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Economic Terms

All   0-9   A B C D E F G H I J K L M N O P Q R S T U V W X Y Z

Reciprocal Absolute Advantage

In a two good, two country situation each country benefits from an absolute advantage (i.e. more efficient production as they can make more goods with the same resources) in one of the two goods. This provides each country an incentive to specialise in the good exhibiting an abosolute advantage and to acquire the good it would otherwise produce inefficiently by trading with the other country. 

In the following example we have two countries and both produce two goods. The country that can produce the most units of each good given the same resources has the absolute advantage in the production of that good. As the absolute advantage is reciprocal there is a clear incentive to specialise and trade. In this example Australia has an advantage in lamb and China has advantage in cloth.

In this sutatiuon the the PPF for each country would intersect (see below).


Rectangular hyperbola

A curve formed by co-ordinates that when multiplied produce the same value. In micro economics the p/q combinations taken from a demand curve formed by co-ordinates exhibiting these properties will always produce the same amount of revenue and exhibit PED of -1 (unitary elasticity). As revenue is constant at all points on the curve it is not possible to achieve a higher amount of revenue by changing price or output.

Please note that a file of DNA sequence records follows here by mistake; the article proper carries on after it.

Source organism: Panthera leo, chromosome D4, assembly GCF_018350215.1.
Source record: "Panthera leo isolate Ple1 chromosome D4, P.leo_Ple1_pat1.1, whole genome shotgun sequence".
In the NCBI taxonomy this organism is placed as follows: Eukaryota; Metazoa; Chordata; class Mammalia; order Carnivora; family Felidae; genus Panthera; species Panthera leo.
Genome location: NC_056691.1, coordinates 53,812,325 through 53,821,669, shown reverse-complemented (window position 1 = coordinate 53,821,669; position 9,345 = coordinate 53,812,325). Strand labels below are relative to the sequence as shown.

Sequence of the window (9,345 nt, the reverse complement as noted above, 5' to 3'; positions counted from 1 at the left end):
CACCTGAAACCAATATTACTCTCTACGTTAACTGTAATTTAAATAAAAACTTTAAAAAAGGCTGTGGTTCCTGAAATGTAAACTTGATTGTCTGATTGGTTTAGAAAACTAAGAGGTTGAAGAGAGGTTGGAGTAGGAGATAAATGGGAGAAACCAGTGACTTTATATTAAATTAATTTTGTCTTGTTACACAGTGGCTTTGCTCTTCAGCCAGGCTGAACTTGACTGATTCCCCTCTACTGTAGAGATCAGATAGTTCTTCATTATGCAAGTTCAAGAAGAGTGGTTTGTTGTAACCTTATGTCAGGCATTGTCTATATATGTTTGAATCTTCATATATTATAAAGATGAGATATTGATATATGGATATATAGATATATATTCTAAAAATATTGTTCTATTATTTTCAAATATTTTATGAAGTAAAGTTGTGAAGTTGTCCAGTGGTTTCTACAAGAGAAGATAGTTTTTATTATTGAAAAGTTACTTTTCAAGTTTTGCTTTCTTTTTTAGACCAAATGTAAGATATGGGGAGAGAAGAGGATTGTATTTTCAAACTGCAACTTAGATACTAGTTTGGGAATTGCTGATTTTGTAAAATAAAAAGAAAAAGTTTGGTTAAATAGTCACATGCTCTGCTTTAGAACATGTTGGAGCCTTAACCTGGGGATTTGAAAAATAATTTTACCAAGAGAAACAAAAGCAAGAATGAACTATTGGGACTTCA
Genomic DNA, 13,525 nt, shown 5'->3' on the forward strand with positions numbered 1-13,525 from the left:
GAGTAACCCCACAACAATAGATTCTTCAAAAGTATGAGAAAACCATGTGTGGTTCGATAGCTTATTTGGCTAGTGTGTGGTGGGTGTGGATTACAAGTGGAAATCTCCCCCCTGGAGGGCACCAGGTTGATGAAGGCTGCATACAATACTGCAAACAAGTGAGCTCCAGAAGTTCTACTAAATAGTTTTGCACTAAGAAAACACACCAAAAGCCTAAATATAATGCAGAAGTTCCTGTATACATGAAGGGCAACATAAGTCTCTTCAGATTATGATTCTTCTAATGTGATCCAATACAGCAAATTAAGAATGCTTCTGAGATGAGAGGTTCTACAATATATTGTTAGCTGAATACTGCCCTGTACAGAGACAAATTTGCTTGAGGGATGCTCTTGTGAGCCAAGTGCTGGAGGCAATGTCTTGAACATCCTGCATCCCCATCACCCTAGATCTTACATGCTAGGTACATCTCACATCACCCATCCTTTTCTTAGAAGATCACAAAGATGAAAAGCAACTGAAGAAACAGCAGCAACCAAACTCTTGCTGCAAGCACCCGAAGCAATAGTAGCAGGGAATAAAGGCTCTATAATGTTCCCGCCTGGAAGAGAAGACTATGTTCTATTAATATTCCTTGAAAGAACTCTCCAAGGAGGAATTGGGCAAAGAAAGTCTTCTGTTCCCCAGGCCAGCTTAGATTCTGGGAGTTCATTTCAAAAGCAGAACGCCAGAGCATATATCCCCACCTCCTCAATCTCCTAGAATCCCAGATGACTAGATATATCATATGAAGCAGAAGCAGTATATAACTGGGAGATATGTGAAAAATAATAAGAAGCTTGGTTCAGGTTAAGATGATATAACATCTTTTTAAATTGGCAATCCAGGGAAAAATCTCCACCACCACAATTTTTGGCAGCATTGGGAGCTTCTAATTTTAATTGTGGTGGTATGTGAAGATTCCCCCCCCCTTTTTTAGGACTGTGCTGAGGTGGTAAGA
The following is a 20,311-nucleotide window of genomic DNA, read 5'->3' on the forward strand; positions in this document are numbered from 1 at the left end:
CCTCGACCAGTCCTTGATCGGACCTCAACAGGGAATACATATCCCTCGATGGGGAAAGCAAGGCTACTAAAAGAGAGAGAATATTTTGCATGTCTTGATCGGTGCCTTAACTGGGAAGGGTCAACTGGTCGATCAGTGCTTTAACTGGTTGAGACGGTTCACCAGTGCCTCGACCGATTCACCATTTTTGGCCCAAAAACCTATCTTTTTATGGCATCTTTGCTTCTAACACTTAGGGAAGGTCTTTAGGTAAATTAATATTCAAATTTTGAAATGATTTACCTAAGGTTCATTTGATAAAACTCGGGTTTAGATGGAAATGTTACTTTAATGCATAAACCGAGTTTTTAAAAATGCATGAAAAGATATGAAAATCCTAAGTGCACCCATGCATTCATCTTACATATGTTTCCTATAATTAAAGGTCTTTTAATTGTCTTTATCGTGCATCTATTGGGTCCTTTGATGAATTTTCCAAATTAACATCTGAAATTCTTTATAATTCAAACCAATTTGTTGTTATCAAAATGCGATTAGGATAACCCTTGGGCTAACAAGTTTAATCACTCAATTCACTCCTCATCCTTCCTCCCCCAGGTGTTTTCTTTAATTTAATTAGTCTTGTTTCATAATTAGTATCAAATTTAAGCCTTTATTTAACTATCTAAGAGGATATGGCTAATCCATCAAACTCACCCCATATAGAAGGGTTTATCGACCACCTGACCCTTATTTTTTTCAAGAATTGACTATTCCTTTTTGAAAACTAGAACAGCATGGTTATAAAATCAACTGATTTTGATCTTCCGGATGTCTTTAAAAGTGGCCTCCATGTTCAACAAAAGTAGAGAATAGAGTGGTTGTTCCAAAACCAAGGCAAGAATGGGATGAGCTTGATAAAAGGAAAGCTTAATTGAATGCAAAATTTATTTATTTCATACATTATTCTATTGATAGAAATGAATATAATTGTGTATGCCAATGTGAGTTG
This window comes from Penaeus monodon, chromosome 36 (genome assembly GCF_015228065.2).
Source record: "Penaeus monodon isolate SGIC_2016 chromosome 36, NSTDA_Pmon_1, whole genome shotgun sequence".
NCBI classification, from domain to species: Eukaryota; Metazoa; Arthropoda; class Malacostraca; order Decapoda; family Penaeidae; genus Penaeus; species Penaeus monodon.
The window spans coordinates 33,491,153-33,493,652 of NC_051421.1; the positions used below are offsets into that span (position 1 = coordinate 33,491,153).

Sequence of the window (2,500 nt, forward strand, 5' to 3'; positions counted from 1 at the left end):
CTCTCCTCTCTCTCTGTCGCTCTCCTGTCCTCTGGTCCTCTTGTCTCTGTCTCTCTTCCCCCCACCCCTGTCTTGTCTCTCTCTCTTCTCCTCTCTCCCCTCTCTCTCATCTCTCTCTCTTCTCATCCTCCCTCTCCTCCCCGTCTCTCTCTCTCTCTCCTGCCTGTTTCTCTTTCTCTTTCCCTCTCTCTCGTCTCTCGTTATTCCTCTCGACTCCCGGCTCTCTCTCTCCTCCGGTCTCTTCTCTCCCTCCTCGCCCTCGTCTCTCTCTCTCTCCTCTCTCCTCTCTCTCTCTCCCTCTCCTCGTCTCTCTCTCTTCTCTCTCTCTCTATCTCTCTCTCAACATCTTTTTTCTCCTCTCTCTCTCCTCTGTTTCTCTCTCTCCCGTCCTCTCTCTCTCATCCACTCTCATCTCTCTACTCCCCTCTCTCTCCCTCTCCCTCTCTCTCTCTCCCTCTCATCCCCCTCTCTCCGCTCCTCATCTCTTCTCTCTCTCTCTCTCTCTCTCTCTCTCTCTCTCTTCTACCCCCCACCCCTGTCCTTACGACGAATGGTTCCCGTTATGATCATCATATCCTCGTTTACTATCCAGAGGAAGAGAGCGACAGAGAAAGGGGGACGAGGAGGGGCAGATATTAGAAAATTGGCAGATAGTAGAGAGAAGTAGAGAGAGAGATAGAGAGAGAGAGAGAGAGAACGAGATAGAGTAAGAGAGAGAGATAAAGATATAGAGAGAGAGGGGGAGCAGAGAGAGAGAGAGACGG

Below is an example of this type of curve to represent the typical downward sloping demand curve. In this instance the same law of demand applies but it's just that the relationship between price and quantity demanded is unit elastic at all levels.


An increase in real output in response to fiscal and monetary policy.

Regressive taxes

Are usually indirect taxes and although all tax payers pay the same tax on identical transactions the tax as a proportion of income will be higher at lower levels of income e.g. petrol duty.


Rules and laws enforced by governments that influence the supply and consumption of specific goods and services e.g motor insurance is compulsory, annual MOT test enforces a minimum safety standard on motor vehicles, no smoking in places of employment.

Regulation is predominantly used to control externalities present in a market. That is because the presence of these externalities leads to social welfare being lower than what could be achieved, due to the presence of a dead weight loss triangle e.g. a negative production externality. Therefore, regulation allows governments to remedy perceived flaws in the economic system by helping combat the private incentives of firms.

Externalities can be reduced through a number of different policy approaches but regulation reduces/removes an externality differently compared to indirect taxation and subsidies. This is because regulation does not affect the marginal private cost curve's position relative to the marginal social cost curve (like an indirect tax or subsidy would do). Instead it places a fixed limit on the output of the good in the market. This means that  if the regulations are respected by operating firms in the market, then the market output will not exceed that point. Therefore, it is the government's role to identify where the point at which social welfare is maximised (social optimum) and then set the degree and level of regulation based on that point. If they can correctly identify this point the regulation will ensure the social optimum is met, welfare is maximised and the market failure no longer persists. 

The desired outcome of regulation in a market where a negative production externality is produced is shown below.

As a result of a negative production externality being produced, output needs to be reduced via regulation. The output limit is set at Qsoc to maximise social welfare.